HAVANA - In a campaign that bears much similarity to Soviet leader Mikhail Gorbachev's 1980s appeal for glasnost, President Raul Castro has been urging the public to investigate social shortcomings, denounce them, and propose improvements.
And in concessions to allow Cubans some access to 21st-century technology, Castro's government recently announced the lifting of bans on cellphones and personal computers.
The top-down decisions granting citizens the ability to communicate with one another and to brainstorm solutions have been a hallmark of Castro's leadership since he took the reins of a nation in crisis 21 months ago from his older brother, Fidel.
Cuban intellectuals and common folk are embracing the straight-talk notion, as did Russians 20 years ago. But here, as in the Soviet Union, the leadership is walking a tightrope, risking the collapse of a struggling authoritarian system by granting long-denied freedoms.
"Raul Castro's government will eventually need to confront the million-dollar question: Once it releases the genie of public opinion from the bottle, does it risk permanently reducing its control over Cuban society?" asks Daniel P. Erikson, Caribbean analyst for the Inter-American Dialogue think tank in Washington.
Mindful of the Soviet collapse, Cuban officials are loath to allow any kind of political opening that would be perceived as diminishing the legitimacy of the Communist Party, Erikson said.
"Some Cuban insiders already think that the type of economic discussions favored by Raul Castro have gone too far and that some of the economic reforms debated have political dimensions," he said.
Allowing personal computers, even at a price many can't afford, "will increase communication, the flow of information, contact with foreigners, and demand for connection to the Internet," said Phil Peters, a veteran Cuba watcher with the Lexington Institute in Arlington, Va., on his blog, the Cuban Triangle.
He noted that similar reforms in the past had been stopped "dead in their tracks" for fear they might undermine state control.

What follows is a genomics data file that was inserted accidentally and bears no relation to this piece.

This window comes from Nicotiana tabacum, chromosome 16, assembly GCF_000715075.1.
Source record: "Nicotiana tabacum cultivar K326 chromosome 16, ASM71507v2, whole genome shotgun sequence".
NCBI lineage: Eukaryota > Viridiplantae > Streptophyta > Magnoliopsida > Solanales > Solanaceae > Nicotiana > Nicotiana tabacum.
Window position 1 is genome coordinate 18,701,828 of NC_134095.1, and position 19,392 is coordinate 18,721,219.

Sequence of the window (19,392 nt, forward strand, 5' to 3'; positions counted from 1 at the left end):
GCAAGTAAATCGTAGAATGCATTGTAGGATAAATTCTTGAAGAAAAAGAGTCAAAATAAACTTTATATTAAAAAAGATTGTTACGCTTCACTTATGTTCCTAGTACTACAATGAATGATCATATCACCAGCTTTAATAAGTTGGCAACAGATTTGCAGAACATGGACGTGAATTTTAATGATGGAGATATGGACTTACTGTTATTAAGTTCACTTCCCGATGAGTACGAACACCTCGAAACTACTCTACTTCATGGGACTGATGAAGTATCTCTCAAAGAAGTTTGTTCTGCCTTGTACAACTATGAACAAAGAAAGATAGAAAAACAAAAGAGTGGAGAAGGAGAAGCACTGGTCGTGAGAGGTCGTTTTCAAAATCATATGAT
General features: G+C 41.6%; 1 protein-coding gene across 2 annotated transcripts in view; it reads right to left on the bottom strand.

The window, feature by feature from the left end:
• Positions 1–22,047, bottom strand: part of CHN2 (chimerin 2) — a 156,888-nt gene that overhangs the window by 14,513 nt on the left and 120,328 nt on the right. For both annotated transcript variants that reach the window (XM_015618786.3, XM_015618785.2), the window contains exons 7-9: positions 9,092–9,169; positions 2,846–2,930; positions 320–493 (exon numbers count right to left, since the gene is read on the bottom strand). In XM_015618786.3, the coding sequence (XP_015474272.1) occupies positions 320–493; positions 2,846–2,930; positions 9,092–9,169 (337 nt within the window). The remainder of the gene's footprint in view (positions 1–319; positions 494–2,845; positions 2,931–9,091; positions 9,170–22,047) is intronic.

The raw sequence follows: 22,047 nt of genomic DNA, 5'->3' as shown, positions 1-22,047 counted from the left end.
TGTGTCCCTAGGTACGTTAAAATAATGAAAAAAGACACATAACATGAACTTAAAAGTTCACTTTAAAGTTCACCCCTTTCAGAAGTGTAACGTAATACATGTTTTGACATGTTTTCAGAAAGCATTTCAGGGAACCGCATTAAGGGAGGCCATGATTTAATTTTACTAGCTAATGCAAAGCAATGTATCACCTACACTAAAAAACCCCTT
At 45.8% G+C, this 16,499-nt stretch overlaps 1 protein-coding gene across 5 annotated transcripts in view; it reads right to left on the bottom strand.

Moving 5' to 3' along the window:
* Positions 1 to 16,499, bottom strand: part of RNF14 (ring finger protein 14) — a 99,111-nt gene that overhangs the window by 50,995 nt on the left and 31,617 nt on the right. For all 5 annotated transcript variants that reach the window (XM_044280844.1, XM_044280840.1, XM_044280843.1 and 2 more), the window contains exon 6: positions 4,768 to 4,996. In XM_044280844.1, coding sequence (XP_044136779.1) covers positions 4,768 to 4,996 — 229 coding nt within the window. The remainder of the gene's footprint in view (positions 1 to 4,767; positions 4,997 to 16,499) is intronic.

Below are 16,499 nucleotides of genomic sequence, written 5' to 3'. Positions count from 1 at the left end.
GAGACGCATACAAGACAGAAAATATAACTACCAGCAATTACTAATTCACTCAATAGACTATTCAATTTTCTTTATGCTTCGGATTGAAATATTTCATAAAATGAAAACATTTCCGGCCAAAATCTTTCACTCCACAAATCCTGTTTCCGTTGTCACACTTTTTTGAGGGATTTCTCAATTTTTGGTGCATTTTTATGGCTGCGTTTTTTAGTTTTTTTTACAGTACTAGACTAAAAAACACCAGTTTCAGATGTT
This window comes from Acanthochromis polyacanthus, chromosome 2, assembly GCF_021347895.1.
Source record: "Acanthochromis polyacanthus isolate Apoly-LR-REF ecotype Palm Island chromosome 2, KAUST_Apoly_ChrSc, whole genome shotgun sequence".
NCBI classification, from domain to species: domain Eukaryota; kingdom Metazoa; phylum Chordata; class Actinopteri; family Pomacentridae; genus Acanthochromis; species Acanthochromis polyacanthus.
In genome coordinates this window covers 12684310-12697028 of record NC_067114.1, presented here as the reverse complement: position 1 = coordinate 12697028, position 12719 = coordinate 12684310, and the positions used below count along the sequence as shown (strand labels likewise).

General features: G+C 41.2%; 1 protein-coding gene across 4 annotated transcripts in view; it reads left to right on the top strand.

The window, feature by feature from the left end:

The official uncertainty about how much freedom of speech might be too much was apparent in March. The website of young blogger Yoani Sanchez, desdecuba.com, was attracting so much foreign and domestic attention with its comments on everyday life that it was blocked, presumably by the government. Pages of the site recounting absurdities of life on the island can take more than a half-hour to open.
Rather than shut down the site, government censors installed security filters, Cuban Internet surfers speculate, that prevent the Internet users from gaining access without frittering away at least $5 worth of precious prepaid minutes. The average monthly salary in Cuba is less than $20.
"The anonymous censors of our famished cyberspace have tried to shut me in my room, turn off the light, and not let my friends in," Sanchez wrote on her website after getting complaints from Cuban readers who couldn't reach her blog. She speculated that authorities felt her site was "a phenomenon that was getting out of their hands."
The state's information gatekeepers acknowledge that a broader consensus should be sought in managing the flow of communications.
"We have to promote dialogue on TV in which the vertical model is replaced by the horizontal one, with participation," said Waldo Ramirez of the Cuban Institute of Radio and Television in a recent interview with the Communist youth newspaper Juventud Rebelde.